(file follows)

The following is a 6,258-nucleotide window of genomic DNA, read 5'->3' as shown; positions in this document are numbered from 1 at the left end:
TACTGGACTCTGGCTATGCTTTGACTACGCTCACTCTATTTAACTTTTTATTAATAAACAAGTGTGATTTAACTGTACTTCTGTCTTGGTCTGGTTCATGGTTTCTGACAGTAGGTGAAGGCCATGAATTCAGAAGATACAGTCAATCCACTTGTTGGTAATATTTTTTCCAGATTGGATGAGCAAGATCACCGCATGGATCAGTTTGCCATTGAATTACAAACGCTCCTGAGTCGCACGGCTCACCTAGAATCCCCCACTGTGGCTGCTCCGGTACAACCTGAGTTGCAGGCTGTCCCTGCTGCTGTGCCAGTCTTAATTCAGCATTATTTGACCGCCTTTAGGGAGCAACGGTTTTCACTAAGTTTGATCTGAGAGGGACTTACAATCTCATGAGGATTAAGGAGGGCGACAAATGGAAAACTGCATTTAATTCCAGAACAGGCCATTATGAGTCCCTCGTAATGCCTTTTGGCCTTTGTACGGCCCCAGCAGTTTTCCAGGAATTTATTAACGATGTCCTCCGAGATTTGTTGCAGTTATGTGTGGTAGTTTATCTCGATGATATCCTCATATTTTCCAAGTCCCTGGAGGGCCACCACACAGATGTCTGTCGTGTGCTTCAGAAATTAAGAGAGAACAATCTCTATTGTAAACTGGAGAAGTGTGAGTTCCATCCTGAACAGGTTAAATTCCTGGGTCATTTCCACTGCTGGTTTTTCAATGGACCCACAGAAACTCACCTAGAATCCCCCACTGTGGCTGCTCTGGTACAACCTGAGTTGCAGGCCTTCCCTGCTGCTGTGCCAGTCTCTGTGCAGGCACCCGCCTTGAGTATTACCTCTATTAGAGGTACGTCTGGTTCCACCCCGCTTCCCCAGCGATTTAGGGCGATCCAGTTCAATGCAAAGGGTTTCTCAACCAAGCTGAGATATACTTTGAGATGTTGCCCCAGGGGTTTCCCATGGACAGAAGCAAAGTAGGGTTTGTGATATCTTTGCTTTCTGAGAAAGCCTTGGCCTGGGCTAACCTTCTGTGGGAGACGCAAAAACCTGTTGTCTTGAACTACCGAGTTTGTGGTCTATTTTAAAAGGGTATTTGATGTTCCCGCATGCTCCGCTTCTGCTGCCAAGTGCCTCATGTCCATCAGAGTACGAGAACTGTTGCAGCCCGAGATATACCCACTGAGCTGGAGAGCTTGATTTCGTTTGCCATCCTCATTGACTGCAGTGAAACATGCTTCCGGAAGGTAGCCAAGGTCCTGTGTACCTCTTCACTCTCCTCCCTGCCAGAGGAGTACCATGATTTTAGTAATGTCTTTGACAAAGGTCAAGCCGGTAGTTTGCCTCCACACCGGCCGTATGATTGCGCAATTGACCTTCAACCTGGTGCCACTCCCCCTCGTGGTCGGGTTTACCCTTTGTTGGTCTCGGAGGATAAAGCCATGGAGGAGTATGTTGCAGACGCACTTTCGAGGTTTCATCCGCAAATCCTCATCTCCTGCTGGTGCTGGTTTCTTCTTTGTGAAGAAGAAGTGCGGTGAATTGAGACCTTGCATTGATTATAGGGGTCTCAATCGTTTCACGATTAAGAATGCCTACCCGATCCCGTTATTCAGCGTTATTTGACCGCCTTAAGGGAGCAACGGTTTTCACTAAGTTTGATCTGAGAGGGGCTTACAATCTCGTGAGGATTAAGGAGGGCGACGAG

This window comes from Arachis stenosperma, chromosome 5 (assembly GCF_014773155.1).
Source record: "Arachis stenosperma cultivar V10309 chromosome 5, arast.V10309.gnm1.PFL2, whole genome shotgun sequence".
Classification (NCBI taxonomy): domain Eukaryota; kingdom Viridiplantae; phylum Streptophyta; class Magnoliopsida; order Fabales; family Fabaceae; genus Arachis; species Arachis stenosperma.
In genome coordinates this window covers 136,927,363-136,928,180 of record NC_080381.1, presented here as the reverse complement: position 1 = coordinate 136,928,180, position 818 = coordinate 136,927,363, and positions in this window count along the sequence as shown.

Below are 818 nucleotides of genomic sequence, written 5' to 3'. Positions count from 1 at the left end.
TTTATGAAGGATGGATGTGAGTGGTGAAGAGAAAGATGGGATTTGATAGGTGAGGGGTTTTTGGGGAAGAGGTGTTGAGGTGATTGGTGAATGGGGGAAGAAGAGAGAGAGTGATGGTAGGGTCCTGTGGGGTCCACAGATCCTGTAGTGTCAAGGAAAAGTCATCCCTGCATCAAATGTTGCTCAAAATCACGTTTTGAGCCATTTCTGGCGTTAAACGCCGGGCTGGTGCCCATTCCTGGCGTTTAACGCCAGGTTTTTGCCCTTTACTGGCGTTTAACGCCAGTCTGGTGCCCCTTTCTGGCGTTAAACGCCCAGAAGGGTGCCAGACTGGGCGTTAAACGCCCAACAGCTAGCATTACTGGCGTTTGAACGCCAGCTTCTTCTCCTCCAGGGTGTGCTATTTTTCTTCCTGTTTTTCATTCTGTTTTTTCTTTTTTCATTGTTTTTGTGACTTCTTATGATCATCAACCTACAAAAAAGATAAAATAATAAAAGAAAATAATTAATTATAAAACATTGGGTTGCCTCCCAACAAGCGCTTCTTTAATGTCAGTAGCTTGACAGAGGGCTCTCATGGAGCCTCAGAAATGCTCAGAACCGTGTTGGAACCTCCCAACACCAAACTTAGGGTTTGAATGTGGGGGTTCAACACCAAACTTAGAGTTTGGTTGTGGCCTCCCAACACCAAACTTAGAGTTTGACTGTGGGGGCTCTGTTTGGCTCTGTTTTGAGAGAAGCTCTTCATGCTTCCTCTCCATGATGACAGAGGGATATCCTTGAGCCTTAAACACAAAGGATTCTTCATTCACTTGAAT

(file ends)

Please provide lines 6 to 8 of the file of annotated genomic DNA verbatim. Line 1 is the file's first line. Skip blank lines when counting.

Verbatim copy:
In genome coordinates this window covers 136,927,363-136,928,180 of record NC_080381.1, presented here as the reverse complement: position 1 = coordinate 136,928,180, position 818 = coordinate 136,927,363, and positions in this window count along the sequence as shown.

Below are 818 nucleotides of genomic sequence, written 5' to 3'. Positions count from 1 at the left end.
TTTATGAAGGATGGATGTGAGTGGTGAAGAGAAAGATGGGATTTGATAGGTGAGGGGTTTTTGGGGAAGAGGTGTTGAGGTGATTGGTGAATGGGGGAAGAAGAGAGAGAGTGATGGTAGGGTCCTGTGGGGTCCACAGATCCTGTAGTGTCAAGGAAAAGTCATCCCTGCATCAAATGTTGCTCAAAATCACGTTTTGAGCCATTTCTGGCGTTAAACGCCGGGCTGGTGCCCATTCCTGGCGTTTAACGCCAGGTTTTTGCCCTTTACTGGCGTTTAACGCCAGTCTGGTGCCCCTTTCTGGCGTTAAACGCCCAGAAGGGTGCCAGACTGGGCGTTAAACGCCCAACAGCTAGCATTACTGGCGTTTGAACGCCAGCTTCTTCTCCTCCAGGGTGTGCTATTTTTCTTCCTGTTTTTCATTCTGTTTTTTCTTTTTTCATTGTTTTTGTGACTTCTTATGATCATCAACCTACAAAAAAGATAAAATAATAAAAGAAAATAATTAATTATAAAACATTGGGTTGCCTCCCAACAAGCGCTTCTTTAATGTCAGTAGCTTGACAGAGGGCTCTCATGGAGCCTCAGAAATGCTCAGAACCGTGTTGGAACCTCCCAACACCAAACTTAGGGTTTGAATGTGGGGGTTCAACACCAAACTTAGAGTTTGGTTGTGGCCTCCCAACACCAAACTTAGAGTTTGACTGTGGGGGCTCTGTTTGGCTCTGTTTTGAGAGAAGCTCTTCATGCTTCCTCTCCATGATGACAGAGGGATATCCTTGAGCCTTAAACACAAAGGATTCTTCATTCACTTGAAT